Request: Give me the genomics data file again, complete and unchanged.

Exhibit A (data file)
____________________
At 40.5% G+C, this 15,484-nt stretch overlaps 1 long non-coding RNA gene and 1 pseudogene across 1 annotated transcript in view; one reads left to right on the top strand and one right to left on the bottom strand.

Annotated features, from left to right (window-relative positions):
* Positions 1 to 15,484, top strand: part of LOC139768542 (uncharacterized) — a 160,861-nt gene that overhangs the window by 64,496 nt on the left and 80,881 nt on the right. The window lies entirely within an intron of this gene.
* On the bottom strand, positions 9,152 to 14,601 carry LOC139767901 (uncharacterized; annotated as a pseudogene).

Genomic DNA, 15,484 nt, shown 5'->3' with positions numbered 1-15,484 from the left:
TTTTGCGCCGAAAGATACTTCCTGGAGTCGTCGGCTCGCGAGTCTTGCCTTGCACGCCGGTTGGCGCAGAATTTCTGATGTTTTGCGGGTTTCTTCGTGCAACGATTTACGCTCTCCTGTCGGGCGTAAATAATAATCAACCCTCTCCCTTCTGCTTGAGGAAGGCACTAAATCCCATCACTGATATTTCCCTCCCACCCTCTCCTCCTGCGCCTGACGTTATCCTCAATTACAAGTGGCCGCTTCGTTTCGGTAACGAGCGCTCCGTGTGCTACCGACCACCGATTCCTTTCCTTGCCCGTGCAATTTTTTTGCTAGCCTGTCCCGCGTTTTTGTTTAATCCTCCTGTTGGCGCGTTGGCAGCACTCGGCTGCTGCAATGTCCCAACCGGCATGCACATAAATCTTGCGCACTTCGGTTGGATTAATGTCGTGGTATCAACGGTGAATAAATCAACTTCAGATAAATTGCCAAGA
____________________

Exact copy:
At 40.5% G+C, this 15,484-nt stretch overlaps 1 long non-coding RNA gene and 1 pseudogene across 1 annotated transcript in view; one reads left to right on the top strand and one right to left on the bottom strand.

Annotated features, from left to right (window-relative positions):
* Positions 1 to 15,484, top strand: part of LOC139768542 (uncharacterized) — a 160,861-nt gene that overhangs the window by 64,496 nt on the left and 80,881 nt on the right. The window lies entirely within an intron of this gene.
* On the bottom strand, positions 9,152 to 14,601 carry LOC139767901 (uncharacterized; annotated as a pseudogene).

Genomic DNA, 15,484 nt, shown 5'->3' with positions numbered 1-15,484 from the left:
TTTTGCGCCGAAAGATACTTCCTGGAGTCGTCGGCTCGCGAGTCTTGCCTTGCACGCCGGTTGGCGCAGAATTTCTGATGTTTTGCGGGTTTCTTCGTGCAACGATTTACGCTCTCCTGTCGGGCGTAAATAATAATCAACCCTCTCCCTTCTGCTTGAGGAAGGCACTAAATCCCATCACTGATATTTCCCTCCCACCCTCTCCTCCTGCGCCTGACGTTATCCTCAATTACAAGTGGCCGCTTCGTTTCGGTAACGAGCGCTCCGTGTGCTACCGACCACCGATTCCTTTCCTTGCCCGTGCAATTTTTTTGCTAGCCTGTCCCGCGTTTTTGTTTAATCCTCCTGTTGGCGCGTTGGCAGCACTCGGCTGCTGCAATGTCCCAACCGGCATGCACATAAATCTTGCGCACTTCGGTTGGATTAATGTCGTGGTATCAACGGTGAATAAATCAACTTCAGATAAATTGCCAAGA